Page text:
It is furthermore relevant because being married well is hard. I said last week when talking about discipleship requiring involvement in someone else’s life that this makes discipleship messy. In the same way and for the same reasons, marriage is often messy. Marriage takes us to a place of involvement in another person’s life in which they know all our junk whether we want them to our not. And when someone knows all of our junk, the great danger is that they might not like what they find. The problem with this is that if we don’t have the proper belief framework about marriage as a starting point for these journeys of self-exploration (for the “one flesh” principle from Genesis 2 suggests that learning about our spouses is the same thing as learning about ourselves), it is far too easy in a culture with easy, no-fault divorce laws to head for the exit rather than pushing through with grace. As a matter of fact, driving down the Boulevard in Colonial Heights the other day I saw a business sign right near the Bank of America that read: “Simply & Easy Divorce.” Indeed, most research today shows that the divorce rate in the U. S. is on the rise. Actually, I think some recent studies are showing a falling divorce rate, but this is the result not of more people staying married but of more people not getting married in the first place. You heard that right: marriage is so difficult that more and more young people who have watched their parents’ marriages fail in one way or another are opting instead for a pseudo-marriage state of affairs called “cohabitation” or “living together” which in reality has none of the most important personal and social advantages of its real counterpart while maintaining most of the drawbacks. Most studies today—and not just those done by Christians—show pretty conclusively that cohabitation, even cohabitation with the intent to marry someday, does a great deal of harm and very little actual positive good in the lives of those who pursue it. But that’s the subject of another conversation.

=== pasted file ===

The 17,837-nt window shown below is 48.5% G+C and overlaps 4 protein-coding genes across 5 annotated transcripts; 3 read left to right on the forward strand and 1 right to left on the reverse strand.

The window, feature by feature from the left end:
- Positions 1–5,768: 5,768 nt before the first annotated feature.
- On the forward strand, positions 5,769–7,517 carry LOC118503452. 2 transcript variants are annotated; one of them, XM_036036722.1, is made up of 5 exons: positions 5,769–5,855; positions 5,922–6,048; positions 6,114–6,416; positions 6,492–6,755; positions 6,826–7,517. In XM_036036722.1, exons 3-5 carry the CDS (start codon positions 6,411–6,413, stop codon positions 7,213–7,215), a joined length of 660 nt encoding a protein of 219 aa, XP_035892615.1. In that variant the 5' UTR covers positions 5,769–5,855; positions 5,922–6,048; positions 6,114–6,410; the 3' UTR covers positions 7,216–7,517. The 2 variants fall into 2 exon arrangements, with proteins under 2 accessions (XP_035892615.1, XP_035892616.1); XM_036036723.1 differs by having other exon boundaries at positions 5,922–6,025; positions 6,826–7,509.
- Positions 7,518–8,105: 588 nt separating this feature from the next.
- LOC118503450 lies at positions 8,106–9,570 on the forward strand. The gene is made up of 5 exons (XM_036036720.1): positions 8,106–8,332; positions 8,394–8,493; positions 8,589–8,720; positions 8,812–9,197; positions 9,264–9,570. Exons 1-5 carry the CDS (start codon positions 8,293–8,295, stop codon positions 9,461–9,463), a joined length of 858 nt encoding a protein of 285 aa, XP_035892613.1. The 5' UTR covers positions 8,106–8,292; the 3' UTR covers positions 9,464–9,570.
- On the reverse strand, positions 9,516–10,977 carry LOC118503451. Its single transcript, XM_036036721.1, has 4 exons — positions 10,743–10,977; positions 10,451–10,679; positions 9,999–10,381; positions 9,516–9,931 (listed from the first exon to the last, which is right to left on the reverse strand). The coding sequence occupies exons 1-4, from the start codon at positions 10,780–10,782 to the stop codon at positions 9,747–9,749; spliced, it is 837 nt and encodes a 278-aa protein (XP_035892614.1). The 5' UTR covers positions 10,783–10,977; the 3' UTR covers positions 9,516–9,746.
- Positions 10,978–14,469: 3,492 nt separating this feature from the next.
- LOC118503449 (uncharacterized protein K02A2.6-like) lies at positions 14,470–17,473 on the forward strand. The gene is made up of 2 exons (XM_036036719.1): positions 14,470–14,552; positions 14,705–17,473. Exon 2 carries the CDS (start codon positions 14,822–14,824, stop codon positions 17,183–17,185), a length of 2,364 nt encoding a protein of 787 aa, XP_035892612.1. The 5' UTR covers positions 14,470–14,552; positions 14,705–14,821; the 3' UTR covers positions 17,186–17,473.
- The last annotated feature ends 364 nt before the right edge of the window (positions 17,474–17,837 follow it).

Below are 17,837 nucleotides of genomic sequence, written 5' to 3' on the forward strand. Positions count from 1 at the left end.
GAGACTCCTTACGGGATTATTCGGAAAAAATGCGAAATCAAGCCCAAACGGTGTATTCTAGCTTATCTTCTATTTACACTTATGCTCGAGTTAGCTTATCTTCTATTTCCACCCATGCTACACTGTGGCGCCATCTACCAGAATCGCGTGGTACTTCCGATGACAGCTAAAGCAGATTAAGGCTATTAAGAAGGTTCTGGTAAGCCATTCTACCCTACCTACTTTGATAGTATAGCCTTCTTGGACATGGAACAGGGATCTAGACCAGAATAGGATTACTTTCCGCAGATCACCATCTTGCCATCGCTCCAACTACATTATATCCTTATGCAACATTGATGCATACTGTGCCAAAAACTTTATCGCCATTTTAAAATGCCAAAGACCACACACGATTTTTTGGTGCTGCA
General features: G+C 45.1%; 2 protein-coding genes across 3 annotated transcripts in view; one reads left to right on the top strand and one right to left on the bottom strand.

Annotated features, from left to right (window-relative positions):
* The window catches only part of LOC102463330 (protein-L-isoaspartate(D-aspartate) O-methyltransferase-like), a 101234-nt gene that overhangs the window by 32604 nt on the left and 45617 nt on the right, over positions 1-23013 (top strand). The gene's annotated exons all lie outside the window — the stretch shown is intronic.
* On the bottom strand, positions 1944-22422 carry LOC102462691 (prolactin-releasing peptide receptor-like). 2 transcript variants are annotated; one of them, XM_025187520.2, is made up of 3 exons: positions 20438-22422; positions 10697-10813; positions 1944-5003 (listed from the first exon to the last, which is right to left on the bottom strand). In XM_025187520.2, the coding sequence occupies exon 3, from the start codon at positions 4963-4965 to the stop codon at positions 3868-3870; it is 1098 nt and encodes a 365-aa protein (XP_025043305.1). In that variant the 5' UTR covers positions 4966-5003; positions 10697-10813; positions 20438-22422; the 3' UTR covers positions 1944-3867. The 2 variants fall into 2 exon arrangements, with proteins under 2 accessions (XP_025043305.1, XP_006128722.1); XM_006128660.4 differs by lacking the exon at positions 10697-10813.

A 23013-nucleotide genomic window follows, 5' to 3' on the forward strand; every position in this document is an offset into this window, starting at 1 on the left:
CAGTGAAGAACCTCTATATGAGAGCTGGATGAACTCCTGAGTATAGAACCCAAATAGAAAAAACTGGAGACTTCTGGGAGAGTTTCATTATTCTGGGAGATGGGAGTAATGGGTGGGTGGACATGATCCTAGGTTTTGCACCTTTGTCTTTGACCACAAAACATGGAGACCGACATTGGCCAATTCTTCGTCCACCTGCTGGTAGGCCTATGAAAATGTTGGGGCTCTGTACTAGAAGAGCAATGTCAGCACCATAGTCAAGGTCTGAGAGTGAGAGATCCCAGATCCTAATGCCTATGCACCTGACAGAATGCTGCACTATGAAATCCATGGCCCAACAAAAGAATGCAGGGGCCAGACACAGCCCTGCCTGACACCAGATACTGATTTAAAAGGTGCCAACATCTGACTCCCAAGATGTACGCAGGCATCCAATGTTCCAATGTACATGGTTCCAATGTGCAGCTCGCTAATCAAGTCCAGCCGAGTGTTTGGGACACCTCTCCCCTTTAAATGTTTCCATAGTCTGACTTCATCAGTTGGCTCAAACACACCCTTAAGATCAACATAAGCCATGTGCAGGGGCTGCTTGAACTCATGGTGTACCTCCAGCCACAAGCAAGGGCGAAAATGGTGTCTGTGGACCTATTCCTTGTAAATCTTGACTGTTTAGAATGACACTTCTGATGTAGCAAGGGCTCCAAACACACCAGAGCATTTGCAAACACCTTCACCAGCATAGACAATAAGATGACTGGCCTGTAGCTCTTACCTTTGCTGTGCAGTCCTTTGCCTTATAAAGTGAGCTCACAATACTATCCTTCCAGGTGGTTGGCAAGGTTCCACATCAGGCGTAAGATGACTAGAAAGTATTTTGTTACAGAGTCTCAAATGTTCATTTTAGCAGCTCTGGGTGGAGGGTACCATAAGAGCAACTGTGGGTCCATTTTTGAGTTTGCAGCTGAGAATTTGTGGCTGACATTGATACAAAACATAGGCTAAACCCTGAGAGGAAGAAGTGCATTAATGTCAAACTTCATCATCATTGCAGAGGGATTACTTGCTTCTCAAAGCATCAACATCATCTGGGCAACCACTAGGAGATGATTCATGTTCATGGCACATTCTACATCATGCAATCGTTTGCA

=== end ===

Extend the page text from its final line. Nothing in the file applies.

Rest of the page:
All of this brings us to a point of conclusion: Marriage is perhaps the single most profound human relationship and an important shaper of the culture and so as a people committed to shaping the culture of our community in such a way that it comes to more closely resemble the culture of the kingdom of God, it is worth our time taking a look at what the Bible—which is our primary source for understanding the kingdom—has to say about doing this vital relationship right. And as it turns out, the Bible has quite a lot to say. Let me add this next part, then, by way of disclaimer. We are going to focus our attention for the next few weeks leading up to the season of Advent (with a brief exception to take some time the Sunday before the election to talk about that) on several different things the Bible has to say about marriage. We’ll look at what it means for two to become one flesh, the right kind of attitude to have toward our spouses, the approach to communication that will keep it helpful, and finally the kind of belief framework about our spouses that will result in the best marriage environment possible. The reason we are going to stay so focused on what the Bible has to say regarding all these matters is twofold. First, the Bible is our primary source of truth as followers of Jesus and so it should be the place we look to first and foremost in all these matters. Second, I’m barely 30 years old (although I don’t look a day over 29 even when I forget to shave) and my own marriage is not quite seven and a half years old. There are folks in this room who have been married multiple decades longer than I’ve been alive. Who I am to tell you veterans how to do marriage? I ought to bring all of you up here and sit down in the pews myself. No, for the next six weeks we’re not going to talk about my thoughts on how to be married well, we’re going to talk about what the Bible has to say about it. And I would be remiss if I didn’t acknowledge that I owe intellectual debts to some other people who don’t even know I exist. In preparing for and even developing the idea for this series I am indebted to both Tim Keller (who actually began his ministry in Hopewell before planting what is now a megachurch in Manhattan) and Andy Stanley whose thoughts on this and a number of other matters have influenced me profoundly.